This is not the first time I have sat here like this unable to breathe, unable to think a single thought. Words jumbled in my mind, searching for others to be pieced together to bring me back or push me further into the night. At thirty-seven years old, I know what this is. I know these feelings, this is not the first time.
This is not the first time I have sat staring at the wall seeing nothing. It is not the first time that everything has felt unclear and hopeless. That the rattling of a pill bottle is anything but calming.
“Breathe to live,” I began to say. Those three words became a mantra while I tried to return from wherever I had retreated to. I began to say my children’s names and the name of my girlfriend, clinging to those reasons to live.
I should call her, I should move, I should turn on music or open a book, I should do anything but just sit here glancing at the bottle on my bed.
This struggle does not diminish with age. The contemplating, the attempting, the deeply negative thoughts do not just vanish. This takes time, maybe even forever. But that night, I knew I wanted to heal. I knew I wanted to figure out how to move forward.
The next day, the sun rose like any other morning and so did I, as though the contemplation of ending my life had never happened. When my girlfriend asked over the phone how I was feeling, I made a choice to be honest. Little by little I opened up, breathing through the tears as I told her. There was no judgment, no anger, she simply asked, “Why didn’t you call?”
My reason was one that doesn’t always make sense to those who don’t struggle with these things: “Because I couldn’t think to call.”
“Okay, what do you need now?” she replied. That is what you want and long to hear, but to give an answer is difficult.
What do we need after we contemplate or attempt to end our life? We need no judgment, we need someone to listen even if we don’t speak, we need time and caring souls. Or perhaps this is what I’ve found is needed. After traumatic events in my youth, attempts were made. But I was brought back from the edge, only to be ridiculed and judged. I have fought demons, some days survived minute by minute.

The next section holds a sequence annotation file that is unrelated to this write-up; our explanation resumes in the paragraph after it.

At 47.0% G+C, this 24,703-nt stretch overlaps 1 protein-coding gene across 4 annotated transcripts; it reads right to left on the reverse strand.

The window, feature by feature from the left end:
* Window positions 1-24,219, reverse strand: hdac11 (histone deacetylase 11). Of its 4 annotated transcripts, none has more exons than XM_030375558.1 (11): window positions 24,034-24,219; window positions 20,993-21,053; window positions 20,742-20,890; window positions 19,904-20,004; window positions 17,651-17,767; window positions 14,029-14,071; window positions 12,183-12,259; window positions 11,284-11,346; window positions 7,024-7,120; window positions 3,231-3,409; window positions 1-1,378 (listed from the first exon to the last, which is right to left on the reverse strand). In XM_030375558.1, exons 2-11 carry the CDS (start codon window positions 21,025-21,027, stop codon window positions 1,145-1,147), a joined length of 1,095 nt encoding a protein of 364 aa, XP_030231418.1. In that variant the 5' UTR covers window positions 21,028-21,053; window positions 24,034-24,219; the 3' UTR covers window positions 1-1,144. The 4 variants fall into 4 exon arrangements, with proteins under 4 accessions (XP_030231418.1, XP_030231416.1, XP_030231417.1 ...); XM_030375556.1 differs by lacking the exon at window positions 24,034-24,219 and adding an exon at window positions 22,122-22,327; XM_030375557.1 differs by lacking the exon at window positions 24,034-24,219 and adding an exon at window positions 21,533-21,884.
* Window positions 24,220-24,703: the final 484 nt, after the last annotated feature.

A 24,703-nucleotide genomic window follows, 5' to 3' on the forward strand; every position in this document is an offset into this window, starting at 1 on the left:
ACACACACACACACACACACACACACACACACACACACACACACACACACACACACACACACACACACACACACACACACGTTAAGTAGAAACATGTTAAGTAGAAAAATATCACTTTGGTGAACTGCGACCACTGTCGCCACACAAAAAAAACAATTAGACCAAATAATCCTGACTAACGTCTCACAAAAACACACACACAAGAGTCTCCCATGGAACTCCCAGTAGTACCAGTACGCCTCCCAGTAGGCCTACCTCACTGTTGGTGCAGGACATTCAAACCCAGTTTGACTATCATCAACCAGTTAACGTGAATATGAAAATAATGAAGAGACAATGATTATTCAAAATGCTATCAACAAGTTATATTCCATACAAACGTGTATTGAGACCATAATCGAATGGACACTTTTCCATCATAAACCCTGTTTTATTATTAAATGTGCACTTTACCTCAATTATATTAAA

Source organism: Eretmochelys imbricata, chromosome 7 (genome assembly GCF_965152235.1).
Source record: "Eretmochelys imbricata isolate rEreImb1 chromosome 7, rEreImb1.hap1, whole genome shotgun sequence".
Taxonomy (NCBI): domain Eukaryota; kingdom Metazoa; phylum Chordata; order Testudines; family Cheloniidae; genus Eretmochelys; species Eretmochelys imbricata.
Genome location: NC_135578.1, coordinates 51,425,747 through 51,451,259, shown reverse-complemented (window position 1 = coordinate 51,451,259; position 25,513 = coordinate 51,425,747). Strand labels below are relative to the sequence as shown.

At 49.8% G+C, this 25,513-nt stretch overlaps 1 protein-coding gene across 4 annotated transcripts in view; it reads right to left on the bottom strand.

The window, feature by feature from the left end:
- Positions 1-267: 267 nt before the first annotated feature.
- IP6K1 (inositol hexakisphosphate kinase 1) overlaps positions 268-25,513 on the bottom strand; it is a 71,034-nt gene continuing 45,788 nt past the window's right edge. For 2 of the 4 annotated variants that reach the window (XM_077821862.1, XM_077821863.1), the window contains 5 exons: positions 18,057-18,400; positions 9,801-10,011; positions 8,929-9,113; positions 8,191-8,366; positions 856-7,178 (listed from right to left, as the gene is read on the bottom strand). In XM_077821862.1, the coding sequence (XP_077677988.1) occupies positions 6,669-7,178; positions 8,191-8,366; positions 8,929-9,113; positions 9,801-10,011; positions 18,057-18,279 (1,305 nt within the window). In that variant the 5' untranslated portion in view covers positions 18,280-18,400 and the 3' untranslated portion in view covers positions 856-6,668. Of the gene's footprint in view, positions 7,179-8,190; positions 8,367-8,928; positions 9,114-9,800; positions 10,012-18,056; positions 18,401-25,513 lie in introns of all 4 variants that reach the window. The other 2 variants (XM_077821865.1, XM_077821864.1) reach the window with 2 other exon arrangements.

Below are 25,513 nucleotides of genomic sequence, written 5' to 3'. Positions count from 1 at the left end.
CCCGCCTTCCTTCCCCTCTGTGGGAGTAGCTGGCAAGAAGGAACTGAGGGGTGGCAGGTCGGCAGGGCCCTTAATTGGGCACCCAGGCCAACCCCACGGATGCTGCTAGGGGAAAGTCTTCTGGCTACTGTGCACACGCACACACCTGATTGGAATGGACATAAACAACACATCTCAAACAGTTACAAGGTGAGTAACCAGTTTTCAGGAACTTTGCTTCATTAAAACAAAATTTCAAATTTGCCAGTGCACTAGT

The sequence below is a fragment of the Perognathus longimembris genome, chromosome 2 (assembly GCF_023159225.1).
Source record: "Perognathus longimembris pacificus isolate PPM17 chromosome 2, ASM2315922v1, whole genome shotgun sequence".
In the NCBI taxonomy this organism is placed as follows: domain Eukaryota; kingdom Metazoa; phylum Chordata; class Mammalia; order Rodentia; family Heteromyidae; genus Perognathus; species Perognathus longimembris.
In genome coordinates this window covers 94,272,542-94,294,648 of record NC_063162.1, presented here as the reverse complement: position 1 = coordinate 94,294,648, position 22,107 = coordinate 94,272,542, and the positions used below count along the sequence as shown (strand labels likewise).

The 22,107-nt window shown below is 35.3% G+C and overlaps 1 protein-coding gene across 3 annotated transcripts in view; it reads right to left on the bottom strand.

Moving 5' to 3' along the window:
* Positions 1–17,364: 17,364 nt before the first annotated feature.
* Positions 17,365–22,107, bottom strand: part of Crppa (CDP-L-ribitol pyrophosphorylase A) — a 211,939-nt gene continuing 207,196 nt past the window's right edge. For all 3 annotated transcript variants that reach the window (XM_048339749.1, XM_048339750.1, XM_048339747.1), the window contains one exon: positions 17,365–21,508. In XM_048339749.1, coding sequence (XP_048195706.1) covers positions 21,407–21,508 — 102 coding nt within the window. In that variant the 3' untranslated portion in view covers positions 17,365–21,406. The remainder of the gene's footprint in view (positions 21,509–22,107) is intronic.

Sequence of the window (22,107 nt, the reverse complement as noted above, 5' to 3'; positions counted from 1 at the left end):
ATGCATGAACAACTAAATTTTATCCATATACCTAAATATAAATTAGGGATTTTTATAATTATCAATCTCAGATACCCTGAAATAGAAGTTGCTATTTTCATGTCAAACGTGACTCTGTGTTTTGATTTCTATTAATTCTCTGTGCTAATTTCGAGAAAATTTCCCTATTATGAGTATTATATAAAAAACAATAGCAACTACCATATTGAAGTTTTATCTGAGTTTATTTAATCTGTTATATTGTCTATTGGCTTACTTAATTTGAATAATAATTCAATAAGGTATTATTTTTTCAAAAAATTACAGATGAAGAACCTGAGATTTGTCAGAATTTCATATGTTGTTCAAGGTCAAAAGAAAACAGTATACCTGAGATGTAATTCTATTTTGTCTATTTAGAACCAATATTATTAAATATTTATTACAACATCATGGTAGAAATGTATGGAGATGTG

It is not easy being a lesbian even as a grown woman. I was raised in a conservative household where no other option but to marry a man, raise children, and be a good wife was given. Although I had secret relationships with women, I did marry a man. I drank to forget, to escape my reality. I endured very low lows and sought out high highs in my attempts to achieve happiness. Following my divorce and in rebuilding a life, I tried to lead what I thought was a normal life, not realizing my unhappiness and struggles were still present. It was not until I decided to honor who I truly was that I witnessed life getting better.
Dark thoughts pass through me and some days they try to hang on; other days I barely notice them. When you’re a survivor, no two days are the same. Whether you’ve contemplated, attempted or just struggle, you are a living, breathing survivor.
I am good with who I am and I strive to be better in ways that matter to me. Still, there are those around who don’t accept and judge every chance they get. It has taken me a long time to sadly realize that not everyone is here for your happiness. Nor is everyone in your story meant to remain part of it forever. But others need to hear your story, even just a sentence. My story is not done and I have a lot left to say. There are many moving pieces and parts. Rainy days and dark nights come, but I am here, reminding you to look up.
None of this is easy, but it is worth it.